1. Hemispheric Stroke or Periventricular Leukomalacia confirmed by most recent MRI or CT radiologic report with resultant congenital hemiparesis
  2. ≥ 10 degrees of active motion at the metacarpophalangeal joint
  3. Receptive language function to follow two-step commands as evidenced by performance on TOKEN test of intelligence
  4. No evidence of seizure activity within the last 2 years
  5. Presence of a motor evoked potential from at least the contralesional hemisphere if not both hemispheres
  6. Ages 8-21 years
  7. Able to give informed assent along with the informed consent of the legal guardian
  8. Children who have had surgeries, which may influence motor function eg- tendon transfer, will be included, yet surgical history will be documented and included in any publication within a participant characteristics table.

Exclusion Criteria:

  1. Metabolic Disorders
  2. Neoplasm
  3. Epilepsy
  4. Disorders of Cellular Migration and Proliferation
  5. Acquired Traumatic Brain Injury
  6. Pregnancy
  7. Indwelling metal or incompatible medical devices
  8. Evidence of skin disease or skin abnormalities
  9. Botulinum toxin or Phenol block within [six-months] preceding the study

Information from the National Library of Medicine

To learn more about this study, you or your doctor may contact the study research staff using the contact information provided by the sponsor.

Please refer to this study by its identifier (NCT number): NCT02250092

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United States, Minnesota
University of Minnesota
Minneapolis, Minnesota, United States, 55455
Gillette Children's Specialty Healthcare
Saint Paul, Minnesota, United States, 55101
Sponsors and Collaborators
University of Minnesota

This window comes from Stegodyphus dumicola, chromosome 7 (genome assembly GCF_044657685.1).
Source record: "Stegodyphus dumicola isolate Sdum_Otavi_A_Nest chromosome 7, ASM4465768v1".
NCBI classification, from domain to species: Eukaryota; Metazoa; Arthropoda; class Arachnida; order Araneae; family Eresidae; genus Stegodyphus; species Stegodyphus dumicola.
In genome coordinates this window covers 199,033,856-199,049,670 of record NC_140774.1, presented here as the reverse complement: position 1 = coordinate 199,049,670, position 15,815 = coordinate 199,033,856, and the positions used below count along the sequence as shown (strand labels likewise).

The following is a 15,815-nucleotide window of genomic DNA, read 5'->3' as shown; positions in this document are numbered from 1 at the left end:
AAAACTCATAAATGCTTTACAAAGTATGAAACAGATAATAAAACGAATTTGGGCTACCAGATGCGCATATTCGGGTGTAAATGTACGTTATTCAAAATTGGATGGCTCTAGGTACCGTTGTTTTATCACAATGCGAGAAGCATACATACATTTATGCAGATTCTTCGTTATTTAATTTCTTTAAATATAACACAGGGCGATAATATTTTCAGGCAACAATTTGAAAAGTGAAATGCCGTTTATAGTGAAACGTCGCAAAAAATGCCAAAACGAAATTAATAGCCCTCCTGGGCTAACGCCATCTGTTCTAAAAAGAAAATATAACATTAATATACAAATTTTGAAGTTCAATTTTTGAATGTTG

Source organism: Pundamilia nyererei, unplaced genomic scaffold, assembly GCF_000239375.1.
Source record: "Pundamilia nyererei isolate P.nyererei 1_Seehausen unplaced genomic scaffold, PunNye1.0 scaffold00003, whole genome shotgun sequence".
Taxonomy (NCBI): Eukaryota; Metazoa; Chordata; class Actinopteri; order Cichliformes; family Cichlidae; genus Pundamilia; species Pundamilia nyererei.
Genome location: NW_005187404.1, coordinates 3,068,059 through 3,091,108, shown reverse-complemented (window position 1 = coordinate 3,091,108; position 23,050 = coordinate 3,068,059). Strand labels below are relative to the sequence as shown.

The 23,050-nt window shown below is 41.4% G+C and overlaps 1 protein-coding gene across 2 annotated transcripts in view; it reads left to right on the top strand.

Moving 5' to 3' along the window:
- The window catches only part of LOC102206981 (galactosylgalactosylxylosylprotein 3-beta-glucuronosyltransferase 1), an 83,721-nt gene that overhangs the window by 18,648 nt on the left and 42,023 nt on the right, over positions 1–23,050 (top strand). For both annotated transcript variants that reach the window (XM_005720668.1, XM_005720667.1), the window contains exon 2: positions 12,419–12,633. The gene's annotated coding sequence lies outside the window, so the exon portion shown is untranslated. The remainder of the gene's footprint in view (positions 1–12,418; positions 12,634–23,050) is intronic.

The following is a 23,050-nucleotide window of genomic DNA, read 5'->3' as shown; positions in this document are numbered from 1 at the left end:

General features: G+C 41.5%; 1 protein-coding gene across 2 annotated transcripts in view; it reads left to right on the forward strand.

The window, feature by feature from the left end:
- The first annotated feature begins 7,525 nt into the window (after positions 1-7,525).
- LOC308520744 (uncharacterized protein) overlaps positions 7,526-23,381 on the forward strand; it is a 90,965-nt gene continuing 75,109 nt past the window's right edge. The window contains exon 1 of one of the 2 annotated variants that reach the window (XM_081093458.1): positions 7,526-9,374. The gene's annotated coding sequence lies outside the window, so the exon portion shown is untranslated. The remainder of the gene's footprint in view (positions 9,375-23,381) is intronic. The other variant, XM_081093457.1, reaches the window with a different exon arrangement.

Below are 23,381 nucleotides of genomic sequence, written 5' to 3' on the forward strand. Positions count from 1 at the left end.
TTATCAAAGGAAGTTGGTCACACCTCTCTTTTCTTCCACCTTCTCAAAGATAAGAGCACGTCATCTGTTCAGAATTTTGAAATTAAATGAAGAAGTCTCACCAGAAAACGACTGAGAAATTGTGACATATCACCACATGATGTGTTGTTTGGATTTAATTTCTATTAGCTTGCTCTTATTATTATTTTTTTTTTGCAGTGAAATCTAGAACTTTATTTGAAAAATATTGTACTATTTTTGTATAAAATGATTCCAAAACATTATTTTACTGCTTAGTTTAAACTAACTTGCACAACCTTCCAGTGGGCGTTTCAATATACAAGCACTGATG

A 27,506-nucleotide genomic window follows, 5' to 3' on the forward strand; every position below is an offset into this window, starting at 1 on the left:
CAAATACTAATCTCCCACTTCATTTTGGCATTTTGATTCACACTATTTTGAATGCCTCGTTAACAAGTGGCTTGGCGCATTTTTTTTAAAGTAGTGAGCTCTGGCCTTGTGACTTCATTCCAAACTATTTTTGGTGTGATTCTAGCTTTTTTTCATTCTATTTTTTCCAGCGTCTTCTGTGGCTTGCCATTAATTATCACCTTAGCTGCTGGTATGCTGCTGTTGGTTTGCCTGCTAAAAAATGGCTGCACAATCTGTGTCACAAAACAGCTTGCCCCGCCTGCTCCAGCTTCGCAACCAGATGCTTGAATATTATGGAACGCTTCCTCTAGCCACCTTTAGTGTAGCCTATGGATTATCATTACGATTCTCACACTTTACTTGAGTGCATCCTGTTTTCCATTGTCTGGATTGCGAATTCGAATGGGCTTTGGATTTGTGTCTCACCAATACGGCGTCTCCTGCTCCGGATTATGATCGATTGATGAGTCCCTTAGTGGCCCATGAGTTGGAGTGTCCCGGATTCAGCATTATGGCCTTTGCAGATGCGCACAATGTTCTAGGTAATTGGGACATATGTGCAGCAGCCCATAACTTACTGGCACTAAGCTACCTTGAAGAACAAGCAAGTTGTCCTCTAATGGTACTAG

Cerebral Palsy International Research Foundation
Foundation for Physical Therapy, Inc.
National Institutes of Health (NIH)
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Principal Investigator: Bernadette T Gillick, PhD, MSPT, PT University of Minnesota
  Study Documents (Full-Text)

Documents provided by University of Minnesota:
Additional Information:
Publications automatically indexed to this study by Identifier (NCT Number):
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Responsible Party: University of Minnesota Identifier: NCT02250092    
Other Study ID Numbers: 1408M53169
First Posted: September 26, 2014    Key Record Dates
Results First Posted: August 18, 2020
Last Update Posted: August 18, 2020
Last Verified: August 2020

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Studies a U.S. FDA-regulated Drug Product: No
Studies a U.S. FDA-regulated Device Product: Yes
Keywords provided by University of Minnesota:
Cerebral Palsy
Non-Invasive Brain Stimulation
Transcranial Direct Current Stimulation
Constraint-Induced Movement Therapy
Diffusion Tensor Imaging
Congenital Hemiparesis
Bimanual Therapy
Additional relevant MeSH terms:
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Neurologic Manifestations
Nervous System Diseases